Boots UK has collaborated with the University of Brighton on a study that suggests community pharmacy is ideally suited to provide a safe and effective anticoagulation service for warfarin patients.

The study, which was recently published in the journal BMC Health Services Research, followed over 2,000 Brighton and Hove-based patients on warfarin who used the Community Pharmacy Anticoagulation Management Service between 2009 and 2016. These patients attended local pharmacies to have blood samples taken to assess their International Normalised Ratio (INR) readings, a service that was once only available through hospital outpatient clinics.

Patient outcomes exceeded targets, with 65.4 per cent of INR readings within the therapeutic range – against a goal of 60 per cent. 98.6 per cent of patients rated the service as good, very good or excellent. 

Pharmacy-led service

Boots UK chief pharmacist Marc Donovan said: “Anticoagulation management continues to evolve rapidly, and using learnings from studies such as this helps to find opportunities where services can also adapt. As a pharmacy-led service, the community setting can increase patient access to professional advice and testing, ultimately leading to improved INR control.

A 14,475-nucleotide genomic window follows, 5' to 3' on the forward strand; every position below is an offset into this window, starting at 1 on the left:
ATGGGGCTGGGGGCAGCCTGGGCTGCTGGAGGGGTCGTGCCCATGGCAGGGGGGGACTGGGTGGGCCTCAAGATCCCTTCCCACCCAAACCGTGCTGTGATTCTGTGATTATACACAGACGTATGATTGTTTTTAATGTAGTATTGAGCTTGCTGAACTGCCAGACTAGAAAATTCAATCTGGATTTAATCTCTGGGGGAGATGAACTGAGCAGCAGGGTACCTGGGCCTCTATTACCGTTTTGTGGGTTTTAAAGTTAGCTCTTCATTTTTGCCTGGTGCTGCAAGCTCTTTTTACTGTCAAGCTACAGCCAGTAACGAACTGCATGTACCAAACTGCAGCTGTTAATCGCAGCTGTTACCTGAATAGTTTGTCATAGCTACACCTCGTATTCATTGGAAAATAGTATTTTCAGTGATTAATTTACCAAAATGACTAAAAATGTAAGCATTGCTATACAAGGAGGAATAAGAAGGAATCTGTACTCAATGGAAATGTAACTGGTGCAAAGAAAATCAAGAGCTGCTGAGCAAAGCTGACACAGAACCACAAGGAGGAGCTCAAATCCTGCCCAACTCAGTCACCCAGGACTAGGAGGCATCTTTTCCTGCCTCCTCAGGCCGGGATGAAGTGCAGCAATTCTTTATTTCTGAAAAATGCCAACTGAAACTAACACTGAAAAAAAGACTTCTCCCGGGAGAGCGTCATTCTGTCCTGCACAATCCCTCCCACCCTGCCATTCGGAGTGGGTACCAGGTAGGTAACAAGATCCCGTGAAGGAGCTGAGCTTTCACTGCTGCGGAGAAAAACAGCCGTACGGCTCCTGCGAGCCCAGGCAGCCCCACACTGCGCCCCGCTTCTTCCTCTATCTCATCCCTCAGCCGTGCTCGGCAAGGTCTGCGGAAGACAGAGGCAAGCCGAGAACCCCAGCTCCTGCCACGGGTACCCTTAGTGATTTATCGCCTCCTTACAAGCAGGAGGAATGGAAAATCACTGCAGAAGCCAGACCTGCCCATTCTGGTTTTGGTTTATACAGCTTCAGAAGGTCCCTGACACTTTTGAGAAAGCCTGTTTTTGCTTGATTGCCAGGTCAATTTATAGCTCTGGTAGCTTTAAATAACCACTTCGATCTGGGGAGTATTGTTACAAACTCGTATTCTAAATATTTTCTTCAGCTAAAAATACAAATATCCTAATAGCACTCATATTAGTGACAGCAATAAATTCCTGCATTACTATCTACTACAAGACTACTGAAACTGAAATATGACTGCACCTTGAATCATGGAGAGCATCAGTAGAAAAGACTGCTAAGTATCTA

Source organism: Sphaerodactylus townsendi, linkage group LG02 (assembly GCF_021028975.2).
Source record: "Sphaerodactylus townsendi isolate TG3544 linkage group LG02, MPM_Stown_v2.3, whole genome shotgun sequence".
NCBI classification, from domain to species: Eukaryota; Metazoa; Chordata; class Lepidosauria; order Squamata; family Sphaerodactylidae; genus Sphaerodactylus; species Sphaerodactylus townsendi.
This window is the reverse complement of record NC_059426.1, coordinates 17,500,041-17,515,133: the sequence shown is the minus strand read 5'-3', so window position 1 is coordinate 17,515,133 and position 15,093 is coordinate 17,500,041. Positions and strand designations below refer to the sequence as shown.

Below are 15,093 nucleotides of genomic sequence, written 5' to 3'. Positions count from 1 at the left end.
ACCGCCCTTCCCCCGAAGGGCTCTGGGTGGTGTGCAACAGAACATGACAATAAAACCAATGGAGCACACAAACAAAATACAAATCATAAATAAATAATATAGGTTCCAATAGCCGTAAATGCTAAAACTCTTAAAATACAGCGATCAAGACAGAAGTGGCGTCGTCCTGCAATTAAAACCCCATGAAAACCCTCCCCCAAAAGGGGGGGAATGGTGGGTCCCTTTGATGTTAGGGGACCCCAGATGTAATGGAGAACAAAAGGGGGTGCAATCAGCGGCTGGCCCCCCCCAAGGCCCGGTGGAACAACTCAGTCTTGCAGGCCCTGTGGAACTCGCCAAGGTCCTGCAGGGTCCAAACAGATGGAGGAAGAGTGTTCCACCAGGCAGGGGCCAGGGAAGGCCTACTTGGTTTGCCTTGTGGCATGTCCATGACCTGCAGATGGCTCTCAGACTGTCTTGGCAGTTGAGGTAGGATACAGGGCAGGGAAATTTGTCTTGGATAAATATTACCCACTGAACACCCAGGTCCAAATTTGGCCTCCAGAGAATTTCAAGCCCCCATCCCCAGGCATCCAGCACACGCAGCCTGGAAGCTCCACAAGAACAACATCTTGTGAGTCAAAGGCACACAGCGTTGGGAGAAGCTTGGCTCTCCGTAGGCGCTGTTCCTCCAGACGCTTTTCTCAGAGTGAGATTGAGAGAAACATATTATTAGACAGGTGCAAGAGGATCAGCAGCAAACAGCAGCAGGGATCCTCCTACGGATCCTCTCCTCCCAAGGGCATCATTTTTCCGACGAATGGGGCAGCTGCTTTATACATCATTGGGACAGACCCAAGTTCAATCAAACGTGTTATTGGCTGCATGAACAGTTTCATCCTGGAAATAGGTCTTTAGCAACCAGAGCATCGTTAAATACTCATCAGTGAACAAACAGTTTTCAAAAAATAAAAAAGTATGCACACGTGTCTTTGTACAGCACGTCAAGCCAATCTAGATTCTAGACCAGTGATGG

“This study is important in demonstrating the role that community pharmacy has and continues to have in adapting to meet the changing needs of patients, and supports the commissioning of key services from primary care settings.”

Samantha Ingram, Boots teacher practitioner at the University of Brighton, said: “Anticoagulants are essential for helping prevent blood clots and our collaborative research showed that providing this service at local community pharmacies proved practicable and helpful for patients.

An NPA spokesperson said: "This study provides further evidence of the potential of community pharmacists and how they can impact patient care.

"Pharmacies are a local lifeline and vital to the health of the nation.  Often the first port of call for advice and treatment, local pharmacies are a key part of your neighbourhood health service.  Pharmacies provide a range of NHS services, ensure people can get face to face care, and take pressure off GPs and hospitals.

"Overall patients and the public value the convenience of a community pharmacy setting."

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